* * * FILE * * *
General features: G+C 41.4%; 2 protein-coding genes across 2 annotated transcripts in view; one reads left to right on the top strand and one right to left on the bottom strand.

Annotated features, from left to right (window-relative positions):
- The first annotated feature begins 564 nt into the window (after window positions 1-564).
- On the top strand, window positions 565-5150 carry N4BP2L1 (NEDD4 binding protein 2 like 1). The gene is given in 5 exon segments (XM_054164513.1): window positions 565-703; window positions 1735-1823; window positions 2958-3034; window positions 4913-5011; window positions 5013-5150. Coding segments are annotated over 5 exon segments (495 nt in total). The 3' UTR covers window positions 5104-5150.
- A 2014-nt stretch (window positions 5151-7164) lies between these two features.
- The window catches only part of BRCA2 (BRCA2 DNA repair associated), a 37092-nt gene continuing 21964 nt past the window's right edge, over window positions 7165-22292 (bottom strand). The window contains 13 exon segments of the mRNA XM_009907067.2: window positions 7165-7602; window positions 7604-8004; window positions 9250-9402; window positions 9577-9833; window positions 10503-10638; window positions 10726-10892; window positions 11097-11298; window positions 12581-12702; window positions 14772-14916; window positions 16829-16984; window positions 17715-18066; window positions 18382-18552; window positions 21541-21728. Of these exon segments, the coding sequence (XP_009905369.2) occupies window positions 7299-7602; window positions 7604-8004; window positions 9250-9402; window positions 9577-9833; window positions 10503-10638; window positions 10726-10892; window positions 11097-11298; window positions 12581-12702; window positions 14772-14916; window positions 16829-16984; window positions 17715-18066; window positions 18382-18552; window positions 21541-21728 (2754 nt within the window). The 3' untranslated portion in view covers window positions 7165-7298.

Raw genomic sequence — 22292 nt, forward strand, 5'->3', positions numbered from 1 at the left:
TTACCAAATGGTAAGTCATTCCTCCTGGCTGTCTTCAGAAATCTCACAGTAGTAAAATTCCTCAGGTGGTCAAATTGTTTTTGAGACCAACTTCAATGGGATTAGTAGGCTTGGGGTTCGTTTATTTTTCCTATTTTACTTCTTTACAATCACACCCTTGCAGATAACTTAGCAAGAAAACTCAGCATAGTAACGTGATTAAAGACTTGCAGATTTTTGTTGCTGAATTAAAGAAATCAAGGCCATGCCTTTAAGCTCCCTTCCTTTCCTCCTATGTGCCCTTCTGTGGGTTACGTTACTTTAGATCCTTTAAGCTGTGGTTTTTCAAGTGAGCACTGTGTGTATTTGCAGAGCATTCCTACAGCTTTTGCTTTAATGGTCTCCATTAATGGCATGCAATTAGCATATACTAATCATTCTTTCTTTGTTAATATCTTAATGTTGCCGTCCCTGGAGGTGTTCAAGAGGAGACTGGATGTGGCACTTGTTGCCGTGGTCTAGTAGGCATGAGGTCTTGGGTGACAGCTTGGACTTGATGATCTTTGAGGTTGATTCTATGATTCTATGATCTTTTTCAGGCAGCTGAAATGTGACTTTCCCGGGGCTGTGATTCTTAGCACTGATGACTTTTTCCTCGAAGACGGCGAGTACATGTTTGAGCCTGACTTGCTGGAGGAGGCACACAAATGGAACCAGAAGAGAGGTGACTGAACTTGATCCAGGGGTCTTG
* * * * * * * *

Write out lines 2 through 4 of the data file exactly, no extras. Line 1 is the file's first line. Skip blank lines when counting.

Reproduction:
Annotated features, from left to right (window-relative positions):
- The first annotated feature begins 564 nt into the window (after window positions 1-564).
- On the top strand, window positions 565-5150 carry N4BP2L1 (NEDD4 binding protein 2 like 1). The gene is given in 5 exon segments (XM_054164513.1): window positions 565-703; window positions 1735-1823; window positions 2958-3034; window positions 4913-5011; window positions 5013-5150. Coding segments are annotated over 5 exon segments (495 nt in total). The 3' UTR covers window positions 5104-5150.